IAVSD Colloquium on
Stability and Bifurcations of Vehicle and Driver System
Date: 4 March 2022, 13:00-16:00 (CET)
Venue: Politecnico di Milano, Italy (online)
Chairmen: Prof. G. Mastinu and Prof. M. Ploechl
After a severe lane change, a wind gust or other disturbing occurrences, drivers could be unable to recover the intended motion even if the vehicle is stable and understeering. This fact is very well known by any driver, but it appears that the scientific investigation of this phenomenon is just at its beginning. In the literature, different mathematical models of car and driver have been used for the description of the car motion after a disturbance. Theoretical topics referring to non-linear dynamics, bifurcations and global stability analysis had to be tackled. Since accurate mathematical models of drivers are still object of scientific investigation, driving simulators need to be used to assess the influence of the human action on vehicle motion. Classic unstable motions like Hopf bifurcations – almost disregarded by automotive engineers, but very well known by mathematicians – should be further brought to the attention of the scientific and industrial community and used for future enhancements of vehicle technology. Unstable limit cycles seem to be at the base of the dynamic behaviour of both understeering and oversteering vehicles driven by humans. At a certain high speed, chaotic motion has been found as well. The delegates of the Colloquium will discuss how to avoid destabilisation of the motion of the car by the driver after a respective disturbance. Future automated vehicles are prone to the same problems of human-driven cars.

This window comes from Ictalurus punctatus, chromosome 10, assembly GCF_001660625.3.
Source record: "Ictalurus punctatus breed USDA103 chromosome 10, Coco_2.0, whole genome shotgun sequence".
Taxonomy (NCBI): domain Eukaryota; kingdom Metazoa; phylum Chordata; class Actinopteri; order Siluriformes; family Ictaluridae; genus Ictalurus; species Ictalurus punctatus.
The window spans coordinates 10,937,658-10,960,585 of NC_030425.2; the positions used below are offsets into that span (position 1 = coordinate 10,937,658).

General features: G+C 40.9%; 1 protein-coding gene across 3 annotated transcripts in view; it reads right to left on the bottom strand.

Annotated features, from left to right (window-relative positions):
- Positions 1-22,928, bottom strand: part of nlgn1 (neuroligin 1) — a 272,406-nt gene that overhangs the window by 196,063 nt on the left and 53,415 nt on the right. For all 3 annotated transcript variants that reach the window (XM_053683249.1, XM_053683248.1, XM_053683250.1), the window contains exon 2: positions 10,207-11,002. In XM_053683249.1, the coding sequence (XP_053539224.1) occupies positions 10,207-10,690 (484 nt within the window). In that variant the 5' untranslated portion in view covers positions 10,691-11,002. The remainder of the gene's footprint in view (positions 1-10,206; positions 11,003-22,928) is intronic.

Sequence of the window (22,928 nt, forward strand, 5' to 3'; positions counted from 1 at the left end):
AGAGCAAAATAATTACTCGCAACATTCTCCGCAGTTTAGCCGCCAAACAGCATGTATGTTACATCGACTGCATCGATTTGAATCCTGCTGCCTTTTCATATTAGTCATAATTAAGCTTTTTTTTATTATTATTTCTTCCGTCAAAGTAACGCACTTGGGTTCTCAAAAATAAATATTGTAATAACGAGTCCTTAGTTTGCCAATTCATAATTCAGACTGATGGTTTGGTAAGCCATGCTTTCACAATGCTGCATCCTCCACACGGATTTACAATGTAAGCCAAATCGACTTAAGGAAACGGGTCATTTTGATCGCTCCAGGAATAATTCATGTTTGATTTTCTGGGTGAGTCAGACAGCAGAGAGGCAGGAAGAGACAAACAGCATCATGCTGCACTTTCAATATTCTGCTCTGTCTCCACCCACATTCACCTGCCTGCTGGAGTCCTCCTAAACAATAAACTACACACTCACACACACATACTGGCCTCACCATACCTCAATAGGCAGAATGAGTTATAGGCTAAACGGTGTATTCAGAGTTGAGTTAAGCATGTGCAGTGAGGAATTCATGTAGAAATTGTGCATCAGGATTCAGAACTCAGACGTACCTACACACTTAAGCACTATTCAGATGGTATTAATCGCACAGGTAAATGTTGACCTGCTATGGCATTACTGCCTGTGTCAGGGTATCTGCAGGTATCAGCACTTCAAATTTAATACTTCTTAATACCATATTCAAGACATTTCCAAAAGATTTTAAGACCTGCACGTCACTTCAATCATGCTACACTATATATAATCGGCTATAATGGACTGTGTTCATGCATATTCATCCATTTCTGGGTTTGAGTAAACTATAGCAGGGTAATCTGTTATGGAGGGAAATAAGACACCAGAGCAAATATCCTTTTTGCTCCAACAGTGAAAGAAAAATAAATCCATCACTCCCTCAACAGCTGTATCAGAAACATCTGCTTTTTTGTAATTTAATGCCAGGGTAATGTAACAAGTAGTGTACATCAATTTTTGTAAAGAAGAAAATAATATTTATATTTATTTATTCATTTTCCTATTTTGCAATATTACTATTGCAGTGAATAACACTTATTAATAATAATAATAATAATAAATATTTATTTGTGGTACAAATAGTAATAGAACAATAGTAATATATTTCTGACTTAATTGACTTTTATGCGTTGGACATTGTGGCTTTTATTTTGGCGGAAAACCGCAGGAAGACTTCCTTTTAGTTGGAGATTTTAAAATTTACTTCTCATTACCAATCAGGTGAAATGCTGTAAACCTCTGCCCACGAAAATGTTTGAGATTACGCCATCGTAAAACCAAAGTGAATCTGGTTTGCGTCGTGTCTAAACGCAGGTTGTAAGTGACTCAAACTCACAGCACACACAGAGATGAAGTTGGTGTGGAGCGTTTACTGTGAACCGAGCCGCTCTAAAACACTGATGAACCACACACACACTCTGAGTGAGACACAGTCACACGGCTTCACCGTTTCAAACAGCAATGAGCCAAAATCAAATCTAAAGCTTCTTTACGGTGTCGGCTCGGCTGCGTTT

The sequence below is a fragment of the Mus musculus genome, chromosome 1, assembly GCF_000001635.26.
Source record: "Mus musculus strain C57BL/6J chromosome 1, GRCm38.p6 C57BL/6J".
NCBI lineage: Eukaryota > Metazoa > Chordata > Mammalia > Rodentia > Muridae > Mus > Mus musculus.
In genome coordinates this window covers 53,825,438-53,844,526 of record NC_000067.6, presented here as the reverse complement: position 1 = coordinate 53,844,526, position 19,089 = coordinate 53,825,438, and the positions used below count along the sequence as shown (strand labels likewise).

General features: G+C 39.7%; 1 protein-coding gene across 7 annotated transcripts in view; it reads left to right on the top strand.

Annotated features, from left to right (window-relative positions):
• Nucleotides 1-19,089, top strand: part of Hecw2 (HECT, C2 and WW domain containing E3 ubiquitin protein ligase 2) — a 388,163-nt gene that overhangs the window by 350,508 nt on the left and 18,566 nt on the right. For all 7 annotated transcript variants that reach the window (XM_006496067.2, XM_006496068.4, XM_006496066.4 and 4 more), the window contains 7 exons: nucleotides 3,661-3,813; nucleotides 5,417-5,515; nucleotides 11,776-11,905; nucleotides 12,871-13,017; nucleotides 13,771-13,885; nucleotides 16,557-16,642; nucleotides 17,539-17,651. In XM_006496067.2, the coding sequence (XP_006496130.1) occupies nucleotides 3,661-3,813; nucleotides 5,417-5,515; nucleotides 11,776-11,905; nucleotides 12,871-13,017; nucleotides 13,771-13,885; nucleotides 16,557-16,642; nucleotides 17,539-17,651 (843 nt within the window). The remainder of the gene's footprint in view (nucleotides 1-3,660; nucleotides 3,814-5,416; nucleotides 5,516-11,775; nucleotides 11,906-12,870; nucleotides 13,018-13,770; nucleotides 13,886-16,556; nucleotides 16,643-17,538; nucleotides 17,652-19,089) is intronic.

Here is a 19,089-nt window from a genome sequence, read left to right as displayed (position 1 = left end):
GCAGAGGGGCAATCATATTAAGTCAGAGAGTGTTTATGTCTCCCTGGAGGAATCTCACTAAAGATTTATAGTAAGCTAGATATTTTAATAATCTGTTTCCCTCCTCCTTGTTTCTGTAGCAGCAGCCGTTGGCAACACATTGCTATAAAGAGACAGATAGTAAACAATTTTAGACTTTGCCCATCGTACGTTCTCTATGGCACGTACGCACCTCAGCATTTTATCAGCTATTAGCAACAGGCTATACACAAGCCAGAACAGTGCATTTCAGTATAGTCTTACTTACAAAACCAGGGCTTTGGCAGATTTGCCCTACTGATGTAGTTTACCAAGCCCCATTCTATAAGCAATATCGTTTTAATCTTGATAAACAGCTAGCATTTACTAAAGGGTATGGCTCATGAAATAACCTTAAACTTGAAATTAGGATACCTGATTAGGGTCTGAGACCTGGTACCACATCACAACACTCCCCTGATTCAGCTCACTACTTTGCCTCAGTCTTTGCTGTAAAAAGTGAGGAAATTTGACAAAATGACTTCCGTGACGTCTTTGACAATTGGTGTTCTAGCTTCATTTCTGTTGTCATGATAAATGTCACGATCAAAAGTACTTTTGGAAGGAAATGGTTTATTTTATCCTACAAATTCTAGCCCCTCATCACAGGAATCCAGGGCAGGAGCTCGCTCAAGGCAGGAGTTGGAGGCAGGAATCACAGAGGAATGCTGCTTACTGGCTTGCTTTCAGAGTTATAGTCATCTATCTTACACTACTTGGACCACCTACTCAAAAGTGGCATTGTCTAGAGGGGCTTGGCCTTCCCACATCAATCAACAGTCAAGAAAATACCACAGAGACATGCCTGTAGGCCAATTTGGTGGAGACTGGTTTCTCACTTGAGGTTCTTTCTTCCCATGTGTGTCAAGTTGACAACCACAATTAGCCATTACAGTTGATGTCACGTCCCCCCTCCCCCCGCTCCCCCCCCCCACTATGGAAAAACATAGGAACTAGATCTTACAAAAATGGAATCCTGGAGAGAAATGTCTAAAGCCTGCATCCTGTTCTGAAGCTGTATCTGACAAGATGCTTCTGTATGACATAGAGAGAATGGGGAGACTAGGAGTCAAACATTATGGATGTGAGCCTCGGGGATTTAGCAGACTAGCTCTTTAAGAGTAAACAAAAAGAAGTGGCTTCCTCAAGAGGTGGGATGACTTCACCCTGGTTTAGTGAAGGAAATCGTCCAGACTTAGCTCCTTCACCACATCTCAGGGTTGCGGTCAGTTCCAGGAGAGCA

The general aim of the colloquium was to address a scientific community, that sets the proper theoretical basis for
- understanding the nonlinear behaviour that underpins the motion of car and driver in critical situations, like the response to a disturbance, and
- studying stable or unstable limit cycles, saddles, bifurcations pertaining to vehicle and driver system motion.
Due to the covid19 pandemic, the colloquium was held online in a shortened format. Invited speakers motivated the topic from different points of view with short presentations. At the end, a discussion among the speakers and the participants took place and possible future activities for a wider interested community were addressed.